“In the name of the Elf King, we order you to surrender and accept his authority,” a the griffin riders commanded.

“Never!” the wizard shouted back.  He cast a spell and his staff sprouted thick vines.  They grew so fast they seemed to fly through the air before binding three griffins.

Finny and Stubs fled the camp, with Dram and his goblins a step behind.  The battle behind them was a chaotic mess.  Elves and griffins fought elves, men and gnomes in a confusing melee.  The goblins regrouped well outside of the fight.  There were a hundred goblins, but they lacked the weapons, magic and monsters of the other two sides.  They watched on in horror as the two groups fought.

“What do we do?” Dram asked.

Finny pointed at the battle and said, “That funny glowing rock is dangerous.  They said it could blow up if someone hits it by accident, and it would take everything here with it.  Well I’m not going to let that happen!  Save the cheese!”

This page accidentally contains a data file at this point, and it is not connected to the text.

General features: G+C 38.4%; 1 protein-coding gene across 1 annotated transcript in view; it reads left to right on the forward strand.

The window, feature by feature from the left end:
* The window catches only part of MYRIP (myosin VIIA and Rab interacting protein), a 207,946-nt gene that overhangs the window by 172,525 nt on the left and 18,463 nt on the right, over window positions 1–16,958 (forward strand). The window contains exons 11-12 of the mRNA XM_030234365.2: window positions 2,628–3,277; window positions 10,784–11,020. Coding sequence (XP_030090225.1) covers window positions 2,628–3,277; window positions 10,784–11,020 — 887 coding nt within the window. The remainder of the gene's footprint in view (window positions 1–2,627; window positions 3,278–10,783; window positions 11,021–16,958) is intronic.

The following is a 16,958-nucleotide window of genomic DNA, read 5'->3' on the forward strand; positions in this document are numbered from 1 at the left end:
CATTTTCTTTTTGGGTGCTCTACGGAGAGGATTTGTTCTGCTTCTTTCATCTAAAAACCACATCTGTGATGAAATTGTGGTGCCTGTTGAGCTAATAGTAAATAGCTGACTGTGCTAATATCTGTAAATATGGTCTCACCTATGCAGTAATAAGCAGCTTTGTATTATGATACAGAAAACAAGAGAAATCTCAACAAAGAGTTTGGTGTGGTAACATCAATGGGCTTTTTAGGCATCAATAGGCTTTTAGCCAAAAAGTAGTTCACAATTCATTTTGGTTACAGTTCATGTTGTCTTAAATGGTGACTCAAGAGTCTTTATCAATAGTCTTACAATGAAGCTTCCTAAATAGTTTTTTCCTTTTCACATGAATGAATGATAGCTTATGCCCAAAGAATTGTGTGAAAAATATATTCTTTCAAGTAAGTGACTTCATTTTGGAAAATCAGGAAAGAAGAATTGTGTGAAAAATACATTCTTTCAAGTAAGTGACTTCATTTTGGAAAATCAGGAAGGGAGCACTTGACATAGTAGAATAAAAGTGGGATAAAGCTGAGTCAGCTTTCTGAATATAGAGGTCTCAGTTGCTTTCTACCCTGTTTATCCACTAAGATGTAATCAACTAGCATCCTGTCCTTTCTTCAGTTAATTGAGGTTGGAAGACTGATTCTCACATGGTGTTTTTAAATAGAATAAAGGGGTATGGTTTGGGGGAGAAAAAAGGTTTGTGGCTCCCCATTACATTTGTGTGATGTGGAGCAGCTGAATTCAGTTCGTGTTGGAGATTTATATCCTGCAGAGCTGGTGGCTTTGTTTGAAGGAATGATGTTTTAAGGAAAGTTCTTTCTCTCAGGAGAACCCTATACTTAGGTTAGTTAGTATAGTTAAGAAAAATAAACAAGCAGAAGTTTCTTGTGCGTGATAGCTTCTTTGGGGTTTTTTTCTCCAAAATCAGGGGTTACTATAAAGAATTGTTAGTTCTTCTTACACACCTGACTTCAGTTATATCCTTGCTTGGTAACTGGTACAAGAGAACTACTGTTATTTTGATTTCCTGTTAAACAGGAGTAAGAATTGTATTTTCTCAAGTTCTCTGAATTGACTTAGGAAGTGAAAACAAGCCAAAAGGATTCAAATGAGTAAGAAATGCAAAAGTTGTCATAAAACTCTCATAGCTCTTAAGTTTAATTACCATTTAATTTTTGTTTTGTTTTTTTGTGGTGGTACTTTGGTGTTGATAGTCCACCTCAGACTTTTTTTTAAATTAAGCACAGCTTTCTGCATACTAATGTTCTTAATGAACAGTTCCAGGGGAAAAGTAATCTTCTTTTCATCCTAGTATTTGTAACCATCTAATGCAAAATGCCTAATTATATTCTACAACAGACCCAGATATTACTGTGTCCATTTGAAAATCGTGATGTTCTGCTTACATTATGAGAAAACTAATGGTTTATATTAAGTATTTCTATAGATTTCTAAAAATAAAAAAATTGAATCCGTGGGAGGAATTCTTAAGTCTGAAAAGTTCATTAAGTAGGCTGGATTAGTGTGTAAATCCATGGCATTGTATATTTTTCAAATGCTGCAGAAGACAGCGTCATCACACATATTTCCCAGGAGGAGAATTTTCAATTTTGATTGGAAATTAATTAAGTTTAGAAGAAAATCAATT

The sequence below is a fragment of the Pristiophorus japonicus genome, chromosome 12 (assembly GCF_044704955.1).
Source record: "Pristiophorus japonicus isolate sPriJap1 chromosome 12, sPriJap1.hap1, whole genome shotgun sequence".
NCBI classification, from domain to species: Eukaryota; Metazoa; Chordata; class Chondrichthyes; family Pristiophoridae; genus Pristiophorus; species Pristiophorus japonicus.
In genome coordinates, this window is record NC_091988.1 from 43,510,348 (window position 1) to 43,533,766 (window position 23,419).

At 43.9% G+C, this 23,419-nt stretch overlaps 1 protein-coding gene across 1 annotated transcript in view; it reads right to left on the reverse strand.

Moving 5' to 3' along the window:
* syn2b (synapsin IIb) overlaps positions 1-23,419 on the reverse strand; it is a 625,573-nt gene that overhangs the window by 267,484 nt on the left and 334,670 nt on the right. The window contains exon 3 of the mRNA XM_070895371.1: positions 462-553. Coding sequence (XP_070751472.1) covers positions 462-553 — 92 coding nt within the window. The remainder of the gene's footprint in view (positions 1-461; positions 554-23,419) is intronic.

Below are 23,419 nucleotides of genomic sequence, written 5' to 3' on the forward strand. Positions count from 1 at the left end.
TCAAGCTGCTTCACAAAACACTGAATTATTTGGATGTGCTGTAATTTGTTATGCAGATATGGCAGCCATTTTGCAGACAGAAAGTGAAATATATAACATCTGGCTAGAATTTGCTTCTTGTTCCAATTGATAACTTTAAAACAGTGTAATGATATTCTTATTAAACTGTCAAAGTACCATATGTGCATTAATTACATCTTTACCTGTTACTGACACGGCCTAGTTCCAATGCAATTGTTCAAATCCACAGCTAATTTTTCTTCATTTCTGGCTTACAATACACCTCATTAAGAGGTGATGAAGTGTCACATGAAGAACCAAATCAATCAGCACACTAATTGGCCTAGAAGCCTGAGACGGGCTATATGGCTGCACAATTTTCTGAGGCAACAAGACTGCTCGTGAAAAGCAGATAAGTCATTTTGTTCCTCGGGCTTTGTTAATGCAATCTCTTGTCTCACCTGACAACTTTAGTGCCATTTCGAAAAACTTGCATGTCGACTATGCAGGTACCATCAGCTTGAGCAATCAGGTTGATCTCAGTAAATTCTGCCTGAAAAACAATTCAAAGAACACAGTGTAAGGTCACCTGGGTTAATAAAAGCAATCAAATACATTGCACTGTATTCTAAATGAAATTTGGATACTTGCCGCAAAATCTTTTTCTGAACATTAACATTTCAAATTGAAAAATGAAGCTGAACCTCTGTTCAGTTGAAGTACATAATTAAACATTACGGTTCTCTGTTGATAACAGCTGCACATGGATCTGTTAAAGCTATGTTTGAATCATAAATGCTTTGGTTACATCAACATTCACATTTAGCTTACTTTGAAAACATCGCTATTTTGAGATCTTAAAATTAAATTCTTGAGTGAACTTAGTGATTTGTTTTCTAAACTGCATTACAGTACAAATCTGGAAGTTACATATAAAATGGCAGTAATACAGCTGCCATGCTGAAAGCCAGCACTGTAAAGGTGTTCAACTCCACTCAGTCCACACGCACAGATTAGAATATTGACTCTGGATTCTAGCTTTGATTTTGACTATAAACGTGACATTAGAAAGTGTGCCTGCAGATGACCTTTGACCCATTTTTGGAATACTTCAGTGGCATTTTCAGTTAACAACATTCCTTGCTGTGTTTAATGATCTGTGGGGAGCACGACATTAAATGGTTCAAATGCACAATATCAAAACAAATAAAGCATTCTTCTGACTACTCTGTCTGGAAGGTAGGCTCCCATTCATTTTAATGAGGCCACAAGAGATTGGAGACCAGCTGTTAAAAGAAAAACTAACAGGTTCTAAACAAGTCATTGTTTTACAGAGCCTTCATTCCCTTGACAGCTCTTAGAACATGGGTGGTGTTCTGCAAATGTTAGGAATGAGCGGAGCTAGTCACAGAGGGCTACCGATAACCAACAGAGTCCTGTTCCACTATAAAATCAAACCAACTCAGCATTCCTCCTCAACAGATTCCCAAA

And with that dubious battle cry the goblins charged into the fight.  They kicked elves in their shins, tripped them, even bit them as they worked their way into the camp.  A griffin tried to attack Stubs, but he ripped up a handful of corpse weed and jammed it into the griffin’s mouth.  The poor animal’s eyes bugged out and it threw up.  They reached the baggage and grabbed as much as they could.

Finny grabbed the ornate wood box and checked inside.  He saw the crystal but nothing of interest to him.  He was going to set the box down when the wizard saw him.

“Put that down!” the wizard screamed.

If the wizard wanted it, Finny wondered if he’d trade for it.  “Throw me the cheese and I throw you the crystal.”

“Don’t throw it!” a dozen elves screamed.

Finny looked down at the box.  “Throw me the cheese and I’ll put down the box gently.”